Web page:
German authorities had monitored Turkish bomber of US embassy
February 5, 2013 3 Comments
By JOSEPH FITSANAKIS | intelNews.org |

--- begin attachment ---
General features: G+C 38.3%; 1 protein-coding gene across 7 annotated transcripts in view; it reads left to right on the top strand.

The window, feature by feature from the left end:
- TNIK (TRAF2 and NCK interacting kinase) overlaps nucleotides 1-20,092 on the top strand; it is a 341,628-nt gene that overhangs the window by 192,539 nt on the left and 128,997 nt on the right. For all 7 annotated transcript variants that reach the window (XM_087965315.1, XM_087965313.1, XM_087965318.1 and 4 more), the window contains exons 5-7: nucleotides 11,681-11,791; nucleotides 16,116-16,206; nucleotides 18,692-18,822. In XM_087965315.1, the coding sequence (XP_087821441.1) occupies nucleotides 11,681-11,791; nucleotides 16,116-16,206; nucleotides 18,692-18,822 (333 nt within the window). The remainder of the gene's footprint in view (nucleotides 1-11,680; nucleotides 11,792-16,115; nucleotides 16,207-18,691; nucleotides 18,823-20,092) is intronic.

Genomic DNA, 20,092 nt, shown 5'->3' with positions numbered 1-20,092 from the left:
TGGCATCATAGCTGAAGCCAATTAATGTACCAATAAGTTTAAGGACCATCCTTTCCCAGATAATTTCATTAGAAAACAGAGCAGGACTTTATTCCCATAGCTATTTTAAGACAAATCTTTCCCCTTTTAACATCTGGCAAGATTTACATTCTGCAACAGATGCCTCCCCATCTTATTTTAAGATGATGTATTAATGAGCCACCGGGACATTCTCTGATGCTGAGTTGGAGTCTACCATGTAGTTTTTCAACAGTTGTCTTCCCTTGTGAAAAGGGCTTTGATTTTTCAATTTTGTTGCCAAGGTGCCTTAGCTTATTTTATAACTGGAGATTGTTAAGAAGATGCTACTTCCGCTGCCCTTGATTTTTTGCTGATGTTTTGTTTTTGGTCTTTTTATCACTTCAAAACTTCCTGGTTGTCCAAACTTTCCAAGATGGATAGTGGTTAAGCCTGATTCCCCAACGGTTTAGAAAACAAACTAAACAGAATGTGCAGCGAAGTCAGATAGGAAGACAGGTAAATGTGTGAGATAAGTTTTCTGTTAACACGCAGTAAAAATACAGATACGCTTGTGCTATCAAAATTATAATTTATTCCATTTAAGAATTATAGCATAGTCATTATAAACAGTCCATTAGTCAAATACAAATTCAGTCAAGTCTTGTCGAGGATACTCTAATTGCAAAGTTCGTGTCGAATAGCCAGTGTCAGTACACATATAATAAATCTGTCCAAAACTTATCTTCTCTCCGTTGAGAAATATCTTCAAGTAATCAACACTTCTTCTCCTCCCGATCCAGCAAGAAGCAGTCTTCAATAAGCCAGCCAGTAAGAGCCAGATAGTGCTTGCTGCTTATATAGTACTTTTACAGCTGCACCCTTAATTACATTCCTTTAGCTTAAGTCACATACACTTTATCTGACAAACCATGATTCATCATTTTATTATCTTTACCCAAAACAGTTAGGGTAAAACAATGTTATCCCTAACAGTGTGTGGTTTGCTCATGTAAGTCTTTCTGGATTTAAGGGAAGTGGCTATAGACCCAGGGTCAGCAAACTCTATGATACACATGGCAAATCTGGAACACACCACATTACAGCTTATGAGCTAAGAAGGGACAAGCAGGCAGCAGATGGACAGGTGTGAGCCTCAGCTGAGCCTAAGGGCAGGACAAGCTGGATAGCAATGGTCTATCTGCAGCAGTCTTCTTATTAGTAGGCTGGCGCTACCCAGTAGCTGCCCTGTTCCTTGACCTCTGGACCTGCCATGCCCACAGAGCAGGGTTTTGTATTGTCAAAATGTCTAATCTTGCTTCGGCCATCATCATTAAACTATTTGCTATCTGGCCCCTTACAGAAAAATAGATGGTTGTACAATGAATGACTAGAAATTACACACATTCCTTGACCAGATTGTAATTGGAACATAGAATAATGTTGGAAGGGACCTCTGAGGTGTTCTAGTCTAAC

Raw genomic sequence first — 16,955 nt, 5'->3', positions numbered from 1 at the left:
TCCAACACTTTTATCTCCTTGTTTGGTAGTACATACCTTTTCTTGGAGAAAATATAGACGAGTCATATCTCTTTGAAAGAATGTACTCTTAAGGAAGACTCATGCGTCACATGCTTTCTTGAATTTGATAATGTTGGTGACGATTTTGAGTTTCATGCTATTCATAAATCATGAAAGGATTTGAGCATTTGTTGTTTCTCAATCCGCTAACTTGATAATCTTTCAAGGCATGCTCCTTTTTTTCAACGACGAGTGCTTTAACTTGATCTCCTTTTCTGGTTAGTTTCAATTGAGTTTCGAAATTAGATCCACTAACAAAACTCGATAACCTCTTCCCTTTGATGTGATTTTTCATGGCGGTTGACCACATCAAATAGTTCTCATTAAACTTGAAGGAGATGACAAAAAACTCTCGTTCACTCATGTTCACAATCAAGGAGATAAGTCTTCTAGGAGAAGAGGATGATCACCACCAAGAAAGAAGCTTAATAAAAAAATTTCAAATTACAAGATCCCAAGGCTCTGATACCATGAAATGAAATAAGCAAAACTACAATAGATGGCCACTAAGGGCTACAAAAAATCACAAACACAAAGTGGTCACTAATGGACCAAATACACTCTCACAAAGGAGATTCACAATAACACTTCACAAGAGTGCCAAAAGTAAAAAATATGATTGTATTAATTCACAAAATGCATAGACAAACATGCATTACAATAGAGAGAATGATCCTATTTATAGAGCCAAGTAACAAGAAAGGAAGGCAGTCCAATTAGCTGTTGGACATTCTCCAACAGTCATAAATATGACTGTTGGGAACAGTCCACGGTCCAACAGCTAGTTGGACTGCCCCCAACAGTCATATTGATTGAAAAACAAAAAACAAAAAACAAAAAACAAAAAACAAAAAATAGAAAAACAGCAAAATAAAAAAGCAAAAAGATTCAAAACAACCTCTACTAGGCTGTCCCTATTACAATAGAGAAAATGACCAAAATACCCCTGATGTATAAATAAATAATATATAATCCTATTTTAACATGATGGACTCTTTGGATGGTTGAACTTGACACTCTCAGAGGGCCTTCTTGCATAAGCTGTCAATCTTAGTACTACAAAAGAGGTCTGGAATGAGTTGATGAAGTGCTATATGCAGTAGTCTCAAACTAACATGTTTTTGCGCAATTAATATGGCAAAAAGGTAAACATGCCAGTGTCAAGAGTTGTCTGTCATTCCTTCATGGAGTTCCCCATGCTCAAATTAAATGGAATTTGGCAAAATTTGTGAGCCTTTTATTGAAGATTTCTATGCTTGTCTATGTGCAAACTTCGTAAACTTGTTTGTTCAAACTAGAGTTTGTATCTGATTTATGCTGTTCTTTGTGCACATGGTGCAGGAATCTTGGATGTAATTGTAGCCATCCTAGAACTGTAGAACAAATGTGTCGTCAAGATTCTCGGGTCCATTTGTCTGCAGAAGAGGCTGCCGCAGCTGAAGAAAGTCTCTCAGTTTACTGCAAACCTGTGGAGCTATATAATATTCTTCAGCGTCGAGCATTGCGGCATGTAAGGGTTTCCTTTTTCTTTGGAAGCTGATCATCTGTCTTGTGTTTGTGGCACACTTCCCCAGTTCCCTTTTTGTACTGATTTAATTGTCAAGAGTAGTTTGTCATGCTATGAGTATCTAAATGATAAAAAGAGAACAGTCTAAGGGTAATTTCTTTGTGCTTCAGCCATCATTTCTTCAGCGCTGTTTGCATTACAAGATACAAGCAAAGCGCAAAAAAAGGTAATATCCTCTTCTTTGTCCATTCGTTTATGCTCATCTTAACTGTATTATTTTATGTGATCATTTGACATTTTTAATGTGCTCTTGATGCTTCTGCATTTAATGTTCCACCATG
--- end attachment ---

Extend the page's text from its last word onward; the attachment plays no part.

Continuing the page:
Some observers were surprised by news last week that the suicide attack at the US embassy in Turkish capital Ankara was perpetrated by secular Marxists, instead of religious extremists. But students of terrorism know that modern suicide bombings have historically been employed by secular separatist groups. These include the Liberation Tigers of Tamil Eelam (LTTE) in Sri Lanka, as well as the Kurdistan Workers Party (PKK) in Turkey. The Revolutionary People’s Liberation Party/Front (DHKP/C), which assumed responsibility for last Friday’s attack in Ankara, is a Marxist-Leninist splinter group, which has carried out suicide operations against its ideological enemies since at least 2001. Last week’s attack, which killed two and injured over a dozen people, was perpetrated by Ecevit Şanlı, a 40-year-old Turk from the city of Gölköy in northeastern Turkey. A member of DHKP/C for at least 20 years, in 2000 Şanlı became a cause célèbre among far-leftists in Turkey. During that year, he played a leading role in a hunger strike organized by self-described political prisoners in Turkey, in protest over prison conditions. The protest was brutally suppressed by Turkish security forces, and Şanlı barely survived it. He was eventually released on probation after serving a lengthy prison sentence. According to German sources, upon his release from prison, Şanlı moved to Germany, home to the world’s largest Turkish expatriate community. While there, he joined local leftist causes and appears to have been active in DHKP/C’s network of supporters among the Turkish community there. In 2009, German authorities briefly detained Şanlı after he was found in possession of propaganda literature belonging to DHKP/C, which is a designated foreign terrorist organization by the German government. Having been released for lack of further evidence, Şanlı was investigated again in 2011, this time for allegedly being a member DHKP/C, which is officially banned in Germany. German newsmagazine Der Spiegel claims that authorities suspected Şanlı of participating in DHKP/C fundraising activities there. German sources claim that they kept tabs on Şanlı until October of 2012, at which point he fell off the radar screen. He reappeared again last week, when he blew himself up at the gate of the US embassy in Ankara. Turkish authorities say his clothes were lined with enough explosives to blow up a two-story building. Reports from Turkey suggest that three DHKP/C members have been arrested in connection with the attack. One of them is accused of supplying Şanlı with false identity papers, which he used to enter Turkey from Germany.